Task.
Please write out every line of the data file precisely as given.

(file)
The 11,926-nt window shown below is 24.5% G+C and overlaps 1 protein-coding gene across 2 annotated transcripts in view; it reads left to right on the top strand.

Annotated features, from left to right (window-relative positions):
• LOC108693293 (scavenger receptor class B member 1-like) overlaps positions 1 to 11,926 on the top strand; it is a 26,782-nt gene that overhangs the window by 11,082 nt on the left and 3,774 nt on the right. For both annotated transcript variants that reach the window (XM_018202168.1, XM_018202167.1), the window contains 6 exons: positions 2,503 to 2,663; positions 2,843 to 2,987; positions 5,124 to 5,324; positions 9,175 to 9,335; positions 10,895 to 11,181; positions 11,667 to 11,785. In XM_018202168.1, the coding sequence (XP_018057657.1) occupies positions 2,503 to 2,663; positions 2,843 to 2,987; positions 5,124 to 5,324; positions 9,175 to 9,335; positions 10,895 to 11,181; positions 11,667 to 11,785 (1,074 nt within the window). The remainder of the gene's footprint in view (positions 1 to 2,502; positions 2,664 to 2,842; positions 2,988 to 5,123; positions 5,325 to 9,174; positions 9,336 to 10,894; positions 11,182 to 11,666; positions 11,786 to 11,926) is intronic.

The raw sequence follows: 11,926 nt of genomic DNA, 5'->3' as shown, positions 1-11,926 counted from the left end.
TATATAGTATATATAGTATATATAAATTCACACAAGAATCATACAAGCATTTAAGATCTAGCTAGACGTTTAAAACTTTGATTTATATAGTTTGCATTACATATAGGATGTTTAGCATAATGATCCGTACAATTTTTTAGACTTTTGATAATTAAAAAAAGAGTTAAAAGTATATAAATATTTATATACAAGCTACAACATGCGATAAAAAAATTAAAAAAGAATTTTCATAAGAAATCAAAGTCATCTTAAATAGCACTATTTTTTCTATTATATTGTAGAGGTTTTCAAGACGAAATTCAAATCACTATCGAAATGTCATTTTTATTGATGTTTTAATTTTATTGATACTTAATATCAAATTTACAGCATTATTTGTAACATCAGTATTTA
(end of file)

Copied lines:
The 11,926-nt window shown below is 24.5% G+C and overlaps 1 protein-coding gene across 2 annotated transcripts in view; it reads left to right on the top strand.

Annotated features, from left to right (window-relative positions):
• LOC108693293 (scavenger receptor class B member 1-like) overlaps positions 1 to 11,926 on the top strand; it is a 26,782-nt gene that overhangs the window by 11,082 nt on the left and 3,774 nt on the right. For both annotated transcript variants that reach the window (XM_018202168.1, XM_018202167.1), the window contains 6 exons: positions 2,503 to 2,663; positions 2,843 to 2,987; positions 5,124 to 5,324; positions 9,175 to 9,335; positions 10,895 to 11,181; positions 11,667 to 11,785. In XM_018202168.1, the coding sequence (XP_018057657.1) occupies positions 2,503 to 2,663; positions 2,843 to 2,987; positions 5,124 to 5,324; positions 9,175 to 9,335; positions 10,895 to 11,181; positions 11,667 to 11,785 (1,074 nt within the window). The remainder of the gene's footprint in view (positions 1 to 2,502; positions 2,664 to 2,842; positions 2,988 to 5,123; positions 5,325 to 9,174; positions 9,336 to 10,894; positions 11,182 to 11,666; positions 11,786 to 11,926) is intronic.

The raw sequence follows: 11,926 nt of genomic DNA, 5'->3' as shown, positions 1-11,926 counted from the left end.
TATATAGTATATATAGTATATATAAATTCACACAAGAATCATACAAGCATTTAAGATCTAGCTAGACGTTTAAAACTTTGATTTATATAGTTTGCATTACATATAGGATGTTTAGCATAATGATCCGTACAATTTTTTAGACTTTTGATAATTAAAAAAAGAGTTAAAAGTATATAAATATTTATATACAAGCTACAACATGCGATAAAAAAATTAAAAAAGAATTTTCATAAGAAATCAAAGTCATCTTAAATAGCACTATTTTTTCTATTATATTGTAGAGGTTTTCAAGACGAAATTCAAATCACTATCGAAATGTCATTTTTATTGATGTTTTAATTTTATTGATACTTAATATCAAATTTACAGCATTATTTGTAACATCAGTATTTA